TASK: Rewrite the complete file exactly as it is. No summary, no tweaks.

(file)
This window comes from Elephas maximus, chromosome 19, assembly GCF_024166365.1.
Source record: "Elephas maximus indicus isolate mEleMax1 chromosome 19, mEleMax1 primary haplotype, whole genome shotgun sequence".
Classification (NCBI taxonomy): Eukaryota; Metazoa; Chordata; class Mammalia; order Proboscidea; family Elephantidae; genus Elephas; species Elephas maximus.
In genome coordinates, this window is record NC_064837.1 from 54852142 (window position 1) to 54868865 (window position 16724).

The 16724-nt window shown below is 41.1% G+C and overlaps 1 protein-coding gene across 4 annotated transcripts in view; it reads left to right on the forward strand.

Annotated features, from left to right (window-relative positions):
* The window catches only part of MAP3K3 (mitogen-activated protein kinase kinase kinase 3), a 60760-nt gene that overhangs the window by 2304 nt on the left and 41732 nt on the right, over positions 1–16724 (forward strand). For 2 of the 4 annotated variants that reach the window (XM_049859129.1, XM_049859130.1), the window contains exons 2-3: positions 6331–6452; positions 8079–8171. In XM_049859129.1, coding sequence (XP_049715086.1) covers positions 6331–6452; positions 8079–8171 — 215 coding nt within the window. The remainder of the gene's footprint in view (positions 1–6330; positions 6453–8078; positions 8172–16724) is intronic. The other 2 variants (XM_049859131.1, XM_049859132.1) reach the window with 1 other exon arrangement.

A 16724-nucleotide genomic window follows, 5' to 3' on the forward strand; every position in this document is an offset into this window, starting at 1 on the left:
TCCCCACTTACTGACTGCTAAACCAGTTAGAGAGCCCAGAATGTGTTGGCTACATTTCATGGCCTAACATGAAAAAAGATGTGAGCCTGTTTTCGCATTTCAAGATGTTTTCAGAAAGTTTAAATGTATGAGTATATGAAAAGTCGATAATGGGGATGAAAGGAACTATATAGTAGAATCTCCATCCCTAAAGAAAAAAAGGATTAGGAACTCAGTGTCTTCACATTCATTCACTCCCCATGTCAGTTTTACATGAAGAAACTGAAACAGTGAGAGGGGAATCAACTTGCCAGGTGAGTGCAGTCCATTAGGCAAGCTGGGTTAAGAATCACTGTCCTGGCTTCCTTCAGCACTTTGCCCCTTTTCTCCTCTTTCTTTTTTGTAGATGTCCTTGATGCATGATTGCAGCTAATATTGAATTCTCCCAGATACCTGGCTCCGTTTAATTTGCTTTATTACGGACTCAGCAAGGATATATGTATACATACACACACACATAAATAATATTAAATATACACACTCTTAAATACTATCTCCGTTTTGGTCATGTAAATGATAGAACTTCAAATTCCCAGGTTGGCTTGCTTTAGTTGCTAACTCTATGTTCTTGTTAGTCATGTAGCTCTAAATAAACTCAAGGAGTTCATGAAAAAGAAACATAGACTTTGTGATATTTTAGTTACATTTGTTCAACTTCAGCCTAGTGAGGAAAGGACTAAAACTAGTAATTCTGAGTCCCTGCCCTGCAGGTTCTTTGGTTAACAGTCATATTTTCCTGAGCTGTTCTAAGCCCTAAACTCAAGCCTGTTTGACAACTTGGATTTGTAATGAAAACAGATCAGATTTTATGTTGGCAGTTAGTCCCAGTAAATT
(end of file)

This window comes from Elephas maximus, chromosome 19, assembly GCF_024166365.1.
Source record: "Elephas maximus indicus isolate mEleMax1 chromosome 19, mEleMax1 primary haplotype, whole genome shotgun sequence".
Classification (NCBI taxonomy): Eukaryota; Metazoa; Chordata; class Mammalia; order Proboscidea; family Elephantidae; genus Elephas; species Elephas maximus.
In genome coordinates, this window is record NC_064837.1 from 54852142 (window position 1) to 54868865 (window position 16724).

The 16724-nt window shown below is 41.1% G+C and overlaps 1 protein-coding gene across 4 annotated transcripts in view; it reads left to right on the forward strand.

Annotated features, from left to right (window-relative positions):
* The window catches only part of MAP3K3 (mitogen-activated protein kinase kinase kinase 3), a 60760-nt gene that overhangs the window by 2304 nt on the left and 41732 nt on the right, over positions 1–16724 (forward strand). For 2 of the 4 annotated variants that reach the window (XM_049859129.1, XM_049859130.1), the window contains exons 2-3: positions 6331–6452; positions 8079–8171. In XM_049859129.1, coding sequence (XP_049715086.1) covers positions 6331–6452; positions 8079–8171 — 215 coding nt within the window. The remainder of the gene's footprint in view (positions 1–6330; positions 6453–8078; positions 8172–16724) is intronic. The other 2 variants (XM_049859131.1, XM_049859132.1) reach the window with 1 other exon arrangement.

A 16724-nucleotide genomic window follows, 5' to 3' on the forward strand; every position in this document is an offset into this window, starting at 1 on the left:
TCCCCACTTACTGACTGCTAAACCAGTTAGAGAGCCCAGAATGTGTTGGCTACATTTCATGGCCTAACATGAAAAAAGATGTGAGCCTGTTTTCGCATTTCAAGATGTTTTCAGAAAGTTTAAATGTATGAGTATATGAAAAGTCGATAATGGGGATGAAAGGAACTATATAGTAGAATCTCCATCCCTAAAGAAAAAAAGGATTAGGAACTCAGTGTCTTCACATTCATTCACTCCCCATGTCAGTTTTACATGAAGAAACTGAAACAGTGAGAGGGGAATCAACTTGCCAGGTGAGTGCAGTCCATTAGGCAAGCTGGGTTAAGAATCACTGTCCTGGCTTCCTTCAGCACTTTGCCCCTTTTCTCCTCTTTCTTTTTTGTAGATGTCCTTGATGCATGATTGCAGCTAATATTGAATTCTCCCAGATACCTGGCTCCGTTTAATTTGCTTTATTACGGACTCAGCAAGGATATATGTATACATACACACACACATAAATAATATTAAATATACACACTCTTAAATACTATCTCCGTTTTGGTCATGTAAATGATAGAACTTCAAATTCCCAGGTTGGCTTGCTTTAGTTGCTAACTCTATGTTCTTGTTAGTCATGTAGCTCTAAATAAACTCAAGGAGTTCATGAAAAAGAAACATAGACTTTGTGATATTTTAGTTACATTTGTTCAACTTCAGCCTAGTGAGGAAAGGACTAAAACTAGTAATTCTGAGTCCCTGCCCTGCAGGTTCTTTGGTTAACAGTCATATTTTCCTGAGCTGTTCTAAGCCCTAAACTCAAGCCTGTTTGACAACTTGGATTTGTAATGAAAACAGATCAGATTTTATGTTGGCAGTTAGTCCCAGTAAATT